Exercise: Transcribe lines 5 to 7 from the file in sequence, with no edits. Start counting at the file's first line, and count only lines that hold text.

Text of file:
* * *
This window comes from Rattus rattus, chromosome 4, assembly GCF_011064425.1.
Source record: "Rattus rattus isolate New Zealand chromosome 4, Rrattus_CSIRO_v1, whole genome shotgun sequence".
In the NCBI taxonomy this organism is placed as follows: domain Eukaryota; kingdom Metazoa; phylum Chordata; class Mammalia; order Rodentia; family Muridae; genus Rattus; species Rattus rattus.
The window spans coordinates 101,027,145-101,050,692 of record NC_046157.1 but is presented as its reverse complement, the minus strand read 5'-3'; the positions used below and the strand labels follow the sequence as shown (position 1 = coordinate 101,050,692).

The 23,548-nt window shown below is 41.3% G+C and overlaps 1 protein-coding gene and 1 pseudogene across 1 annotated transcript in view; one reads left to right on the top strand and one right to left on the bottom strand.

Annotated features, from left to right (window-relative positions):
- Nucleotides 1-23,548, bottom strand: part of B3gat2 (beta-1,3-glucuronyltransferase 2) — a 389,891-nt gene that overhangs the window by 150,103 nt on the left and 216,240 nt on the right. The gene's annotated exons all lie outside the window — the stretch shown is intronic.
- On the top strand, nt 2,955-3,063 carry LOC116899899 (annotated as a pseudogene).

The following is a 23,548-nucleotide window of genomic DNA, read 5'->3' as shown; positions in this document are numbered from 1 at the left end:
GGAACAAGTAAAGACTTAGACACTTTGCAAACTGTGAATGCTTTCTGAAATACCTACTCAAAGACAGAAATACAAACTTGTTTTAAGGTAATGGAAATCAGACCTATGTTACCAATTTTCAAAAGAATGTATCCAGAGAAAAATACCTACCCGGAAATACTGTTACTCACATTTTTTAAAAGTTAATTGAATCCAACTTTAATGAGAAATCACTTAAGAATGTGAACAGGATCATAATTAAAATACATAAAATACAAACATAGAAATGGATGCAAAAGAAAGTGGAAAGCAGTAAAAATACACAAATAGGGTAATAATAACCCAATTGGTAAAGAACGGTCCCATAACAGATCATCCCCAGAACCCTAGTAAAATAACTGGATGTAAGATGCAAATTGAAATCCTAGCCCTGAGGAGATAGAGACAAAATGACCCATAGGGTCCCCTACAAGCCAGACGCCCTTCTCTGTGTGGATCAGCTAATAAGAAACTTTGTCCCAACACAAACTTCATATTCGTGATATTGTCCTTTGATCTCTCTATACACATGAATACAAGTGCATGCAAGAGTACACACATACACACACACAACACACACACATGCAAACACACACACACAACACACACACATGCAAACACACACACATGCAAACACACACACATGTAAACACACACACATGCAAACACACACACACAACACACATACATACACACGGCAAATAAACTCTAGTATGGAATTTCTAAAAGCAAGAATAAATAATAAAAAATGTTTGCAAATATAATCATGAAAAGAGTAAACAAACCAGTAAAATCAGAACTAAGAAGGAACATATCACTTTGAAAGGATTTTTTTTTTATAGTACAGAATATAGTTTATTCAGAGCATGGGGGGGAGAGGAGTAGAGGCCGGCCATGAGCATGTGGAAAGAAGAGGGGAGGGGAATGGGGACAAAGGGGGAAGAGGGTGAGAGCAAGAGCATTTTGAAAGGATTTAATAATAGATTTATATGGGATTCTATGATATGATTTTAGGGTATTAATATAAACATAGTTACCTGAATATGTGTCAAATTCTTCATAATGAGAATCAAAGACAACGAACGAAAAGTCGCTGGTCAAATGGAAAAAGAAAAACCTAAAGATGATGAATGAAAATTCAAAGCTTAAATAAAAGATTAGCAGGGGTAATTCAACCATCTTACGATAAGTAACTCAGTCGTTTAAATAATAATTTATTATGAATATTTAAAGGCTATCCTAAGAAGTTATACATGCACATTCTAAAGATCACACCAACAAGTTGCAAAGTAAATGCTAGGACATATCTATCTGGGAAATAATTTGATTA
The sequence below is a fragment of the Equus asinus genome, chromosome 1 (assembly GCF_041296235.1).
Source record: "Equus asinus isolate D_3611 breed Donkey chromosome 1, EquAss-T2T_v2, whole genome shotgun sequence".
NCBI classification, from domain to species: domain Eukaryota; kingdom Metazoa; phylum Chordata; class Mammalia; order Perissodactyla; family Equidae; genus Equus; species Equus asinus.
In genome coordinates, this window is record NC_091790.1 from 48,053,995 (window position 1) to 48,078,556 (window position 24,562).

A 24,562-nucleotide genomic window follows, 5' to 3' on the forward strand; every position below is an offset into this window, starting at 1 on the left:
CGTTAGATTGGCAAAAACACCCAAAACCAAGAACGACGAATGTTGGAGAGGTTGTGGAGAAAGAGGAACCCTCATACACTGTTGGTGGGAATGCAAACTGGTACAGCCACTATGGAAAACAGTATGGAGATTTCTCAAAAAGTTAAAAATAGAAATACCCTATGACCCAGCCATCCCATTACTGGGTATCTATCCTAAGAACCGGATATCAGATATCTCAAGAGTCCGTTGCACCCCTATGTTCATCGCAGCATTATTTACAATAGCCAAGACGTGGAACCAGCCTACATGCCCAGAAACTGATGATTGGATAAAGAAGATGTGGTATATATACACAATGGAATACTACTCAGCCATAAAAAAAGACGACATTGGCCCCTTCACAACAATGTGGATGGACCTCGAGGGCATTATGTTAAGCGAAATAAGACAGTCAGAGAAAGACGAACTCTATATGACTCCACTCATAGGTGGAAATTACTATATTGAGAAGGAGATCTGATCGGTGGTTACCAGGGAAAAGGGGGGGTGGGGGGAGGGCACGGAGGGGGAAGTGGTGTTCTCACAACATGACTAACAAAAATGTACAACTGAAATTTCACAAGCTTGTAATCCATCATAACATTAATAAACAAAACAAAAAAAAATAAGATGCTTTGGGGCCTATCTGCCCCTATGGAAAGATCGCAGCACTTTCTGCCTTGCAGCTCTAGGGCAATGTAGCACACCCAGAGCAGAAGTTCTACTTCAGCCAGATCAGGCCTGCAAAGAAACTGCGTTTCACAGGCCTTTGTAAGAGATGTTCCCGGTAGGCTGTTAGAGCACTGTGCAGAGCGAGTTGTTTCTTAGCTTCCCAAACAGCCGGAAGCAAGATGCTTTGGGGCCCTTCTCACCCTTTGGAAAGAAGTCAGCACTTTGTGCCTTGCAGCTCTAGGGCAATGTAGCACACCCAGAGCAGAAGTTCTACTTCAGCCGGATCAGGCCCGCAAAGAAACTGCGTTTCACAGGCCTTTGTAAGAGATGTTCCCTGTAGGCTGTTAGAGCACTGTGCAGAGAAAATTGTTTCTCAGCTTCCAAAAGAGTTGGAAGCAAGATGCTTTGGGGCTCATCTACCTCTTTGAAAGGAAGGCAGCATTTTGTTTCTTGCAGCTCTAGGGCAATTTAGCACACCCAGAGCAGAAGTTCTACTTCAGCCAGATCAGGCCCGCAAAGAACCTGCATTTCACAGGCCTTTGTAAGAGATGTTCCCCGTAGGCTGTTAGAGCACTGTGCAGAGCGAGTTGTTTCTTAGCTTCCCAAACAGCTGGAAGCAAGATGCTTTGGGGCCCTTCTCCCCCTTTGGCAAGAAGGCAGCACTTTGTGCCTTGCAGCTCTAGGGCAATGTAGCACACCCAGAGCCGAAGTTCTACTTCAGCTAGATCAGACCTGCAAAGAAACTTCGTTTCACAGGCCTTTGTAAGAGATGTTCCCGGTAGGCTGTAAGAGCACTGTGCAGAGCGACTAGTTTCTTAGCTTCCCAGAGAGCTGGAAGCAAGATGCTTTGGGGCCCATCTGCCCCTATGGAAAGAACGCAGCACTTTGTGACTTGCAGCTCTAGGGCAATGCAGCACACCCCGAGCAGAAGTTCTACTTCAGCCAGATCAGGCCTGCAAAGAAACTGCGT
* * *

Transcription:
The 23,548-nt window shown below is 41.3% G+C and overlaps 1 protein-coding gene and 1 pseudogene across 1 annotated transcript in view; one reads left to right on the top strand and one right to left on the bottom strand.

Annotated features, from left to right (window-relative positions):
- Nucleotides 1-23,548, bottom strand: part of B3gat2 (beta-1,3-glucuronyltransferase 2) — a 389,891-nt gene that overhangs the window by 150,103 nt on the left and 216,240 nt on the right. The gene's annotated exons all lie outside the window — the stretch shown is intronic.